In Le Tigre there got to be a lot of pressure on us to represent something, to represent the crossover of a couple of different communities. It’s hard to write lyrics under that pressure and under the whole “you’re an icon” like what you said Kaia said about me. The hard thing for me has been to let it go and write what I actually really want to write now. Some of what I want to write is more like poetic nonsense. I have to be ok with that. I don’t care if other people like it [laughs].
KATHLEEN HANNA: Yeah! When she plays there’s something really sexy about her playing. I know that might sound gross [laughs]. It just makes my hips shake and makes me feel ecstatic and happy. It’s a really visceral experience. I worked with her at Rock Camp for Girls, it’s where we met. We were coaching a band of girls between the ages of 11 and 17. Watching her work with them and having such a fun time with her through that experience, she became a person that when I was going to bed at night I thought, I want to work with her. When I heard her play it was completely over. I didn’t care if she was the biggest douche bag in the world (thank god she’s not); I just wanted her in my band.
KATHLEEN HANNA: Oh my god Sara is such a good guitar player! I love rockabilly guitar and I love surf guitar, love it! She does too. She’s somebody that is very technically good and a total distortion pedal and amp nerd, I say that with total admiration and respect. She knows when not to play and when to play. Do you know what I mean?
KATHLEEN HANNA: Well I hope there is. There is this one sing called, ‘Oh Come On’. I was really thinking about Lydia Lunch when we started writing. We wrote a song that was like if Lydia Lunch was singing a Stooges song. I was really proud of it and loved the practice tape of it. It just sounded like the way she clips stuff at the end of phrases and yet sounds like she’s doing this total wild abandonment. It just sounds out of control. That’s actually the last song that I need to record. I recorded it once but it just doesn’t have that same feel as in practice. I’m working on it. I’m hoping that it comes out with a little bit of a homage to her because I’m a big fan. I don’t want to copy what she does. There’s a lot of references of other singers on the record. I love that.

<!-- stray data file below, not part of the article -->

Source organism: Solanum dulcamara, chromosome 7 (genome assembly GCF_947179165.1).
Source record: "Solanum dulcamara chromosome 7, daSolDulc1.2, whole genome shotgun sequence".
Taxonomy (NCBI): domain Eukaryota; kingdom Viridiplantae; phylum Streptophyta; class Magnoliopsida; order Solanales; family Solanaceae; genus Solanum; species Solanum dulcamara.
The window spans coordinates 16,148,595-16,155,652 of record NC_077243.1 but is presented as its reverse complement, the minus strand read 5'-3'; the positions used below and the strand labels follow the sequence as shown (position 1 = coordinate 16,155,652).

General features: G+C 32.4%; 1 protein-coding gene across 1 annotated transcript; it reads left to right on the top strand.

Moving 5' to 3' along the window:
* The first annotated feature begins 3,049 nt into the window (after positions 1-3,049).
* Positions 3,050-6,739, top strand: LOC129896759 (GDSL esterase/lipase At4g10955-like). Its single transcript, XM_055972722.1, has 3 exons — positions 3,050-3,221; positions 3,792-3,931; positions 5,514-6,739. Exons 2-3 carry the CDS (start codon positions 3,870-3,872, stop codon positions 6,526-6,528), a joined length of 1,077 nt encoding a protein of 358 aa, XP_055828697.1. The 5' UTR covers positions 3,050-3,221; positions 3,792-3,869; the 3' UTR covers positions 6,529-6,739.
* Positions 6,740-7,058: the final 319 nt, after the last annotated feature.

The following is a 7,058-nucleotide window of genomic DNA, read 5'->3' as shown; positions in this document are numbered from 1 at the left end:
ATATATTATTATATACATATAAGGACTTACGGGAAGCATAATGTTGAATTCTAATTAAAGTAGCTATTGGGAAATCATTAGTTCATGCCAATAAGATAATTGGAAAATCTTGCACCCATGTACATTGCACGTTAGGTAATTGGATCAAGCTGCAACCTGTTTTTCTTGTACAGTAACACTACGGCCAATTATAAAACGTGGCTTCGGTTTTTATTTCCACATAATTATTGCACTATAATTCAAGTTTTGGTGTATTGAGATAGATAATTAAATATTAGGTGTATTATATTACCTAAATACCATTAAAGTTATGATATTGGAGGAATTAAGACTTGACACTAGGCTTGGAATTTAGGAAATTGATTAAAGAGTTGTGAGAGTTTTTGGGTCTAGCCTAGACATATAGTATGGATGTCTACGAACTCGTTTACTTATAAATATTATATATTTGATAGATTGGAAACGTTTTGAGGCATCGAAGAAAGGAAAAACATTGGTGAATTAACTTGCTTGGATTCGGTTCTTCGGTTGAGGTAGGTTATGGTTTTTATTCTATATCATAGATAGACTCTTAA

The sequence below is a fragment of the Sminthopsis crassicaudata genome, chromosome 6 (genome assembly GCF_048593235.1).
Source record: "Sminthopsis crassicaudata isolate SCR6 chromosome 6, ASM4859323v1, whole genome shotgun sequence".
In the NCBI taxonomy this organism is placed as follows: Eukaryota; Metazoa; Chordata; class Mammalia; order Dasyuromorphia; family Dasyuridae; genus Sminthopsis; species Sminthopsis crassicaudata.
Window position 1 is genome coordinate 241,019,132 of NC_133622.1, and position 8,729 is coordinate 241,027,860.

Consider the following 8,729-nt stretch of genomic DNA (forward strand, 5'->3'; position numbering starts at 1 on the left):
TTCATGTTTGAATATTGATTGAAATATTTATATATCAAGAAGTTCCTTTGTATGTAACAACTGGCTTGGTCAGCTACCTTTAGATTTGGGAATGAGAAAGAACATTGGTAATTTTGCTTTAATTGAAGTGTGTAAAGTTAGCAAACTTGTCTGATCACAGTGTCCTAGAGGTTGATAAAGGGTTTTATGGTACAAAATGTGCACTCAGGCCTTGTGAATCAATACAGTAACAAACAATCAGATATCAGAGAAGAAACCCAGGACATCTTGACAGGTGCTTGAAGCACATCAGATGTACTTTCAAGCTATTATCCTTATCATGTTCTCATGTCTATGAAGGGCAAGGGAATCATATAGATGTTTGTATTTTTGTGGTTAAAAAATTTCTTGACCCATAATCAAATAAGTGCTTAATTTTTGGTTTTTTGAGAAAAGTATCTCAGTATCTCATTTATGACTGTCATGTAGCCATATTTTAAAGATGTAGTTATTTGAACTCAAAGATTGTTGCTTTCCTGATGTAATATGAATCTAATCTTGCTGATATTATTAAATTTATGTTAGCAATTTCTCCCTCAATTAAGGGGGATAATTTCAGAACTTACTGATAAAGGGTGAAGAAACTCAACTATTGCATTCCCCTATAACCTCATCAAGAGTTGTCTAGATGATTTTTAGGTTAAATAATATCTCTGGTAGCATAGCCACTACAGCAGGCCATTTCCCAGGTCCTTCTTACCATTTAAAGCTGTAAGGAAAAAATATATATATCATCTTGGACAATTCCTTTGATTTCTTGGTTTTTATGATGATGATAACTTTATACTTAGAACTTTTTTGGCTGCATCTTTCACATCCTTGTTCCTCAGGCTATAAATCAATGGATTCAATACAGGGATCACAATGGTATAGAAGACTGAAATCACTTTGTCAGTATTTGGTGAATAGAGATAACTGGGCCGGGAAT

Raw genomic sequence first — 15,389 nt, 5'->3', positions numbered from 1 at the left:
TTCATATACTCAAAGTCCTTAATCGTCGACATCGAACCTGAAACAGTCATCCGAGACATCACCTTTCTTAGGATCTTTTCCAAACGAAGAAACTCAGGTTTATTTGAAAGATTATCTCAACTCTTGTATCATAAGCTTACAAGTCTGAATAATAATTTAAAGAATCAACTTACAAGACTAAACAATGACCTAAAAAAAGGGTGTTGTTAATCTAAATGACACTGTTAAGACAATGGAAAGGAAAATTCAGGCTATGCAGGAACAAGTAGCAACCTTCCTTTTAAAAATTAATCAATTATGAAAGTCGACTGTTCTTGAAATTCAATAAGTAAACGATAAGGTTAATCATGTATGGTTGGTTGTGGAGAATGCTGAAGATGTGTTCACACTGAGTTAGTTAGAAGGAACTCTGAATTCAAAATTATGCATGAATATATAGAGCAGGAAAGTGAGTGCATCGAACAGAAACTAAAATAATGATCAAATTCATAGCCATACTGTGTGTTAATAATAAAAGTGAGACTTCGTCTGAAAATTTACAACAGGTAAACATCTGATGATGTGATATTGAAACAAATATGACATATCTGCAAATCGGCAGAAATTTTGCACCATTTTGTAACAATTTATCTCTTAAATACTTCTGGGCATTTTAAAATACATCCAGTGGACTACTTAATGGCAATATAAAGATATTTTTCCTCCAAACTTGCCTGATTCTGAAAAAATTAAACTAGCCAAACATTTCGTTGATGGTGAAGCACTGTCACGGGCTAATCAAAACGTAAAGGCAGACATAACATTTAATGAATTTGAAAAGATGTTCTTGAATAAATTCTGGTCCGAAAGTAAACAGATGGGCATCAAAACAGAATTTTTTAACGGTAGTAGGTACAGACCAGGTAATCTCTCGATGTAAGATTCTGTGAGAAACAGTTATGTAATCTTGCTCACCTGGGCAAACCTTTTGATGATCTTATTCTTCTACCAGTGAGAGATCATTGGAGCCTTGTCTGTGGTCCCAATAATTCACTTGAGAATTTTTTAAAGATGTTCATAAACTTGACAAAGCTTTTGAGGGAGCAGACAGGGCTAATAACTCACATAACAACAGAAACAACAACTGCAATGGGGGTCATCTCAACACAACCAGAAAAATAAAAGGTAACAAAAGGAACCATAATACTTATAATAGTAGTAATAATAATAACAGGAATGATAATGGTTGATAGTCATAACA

INTERVIEWER: What other singers?
KATHLEEN HANNA: Lesley Gore. A lot of 60s girl group stuff. There’s a little bit of Bikini Kill-era Kathleen coming through which was completely unexpected. I’m referencing myself when I was younger which is probably the most narcissistic, creepy thing I could do [laughs]. We were playing a song for somebody and they were shocked because they thought that the way that I was talking about it was like, oh you know, I’m really exploring my soft side [laughs]. They heard it and they said, “It sounded like you’ve always sounded — loud, pissed off and projecting”. I thought, oh well, I guess I always just go to that sweet spot. There’s definitely some anger on the record.
It’s funny that it’s taken us so long to finish it. We’re just working at our own pace so it stays fun and doesn’t become a 9 to 5 job. I’ve been in bands that have been like 9 to 5 jobs and they always become a drag and end. I just don’t want to be in that kind of band anymore. A lot of the things that I was angry about that I was singing about at the beginning of writing the record, I’m not angry about anymore. I wrote the songs and have been singing them and as corny as it sounds, I kind of worked it out through the songs.
INTERVIEWER: That’s awesome! That’s one of the greatest things about music I think.
KATHLEEN HANNA: Yeah! I’d heard of it happening [laughs]. It actually does happen in real life! I’ve had to experience a lot of times where I’ve written songs that I don’t really understand why I was writing it but then five years later it became completely clear why I was writing it.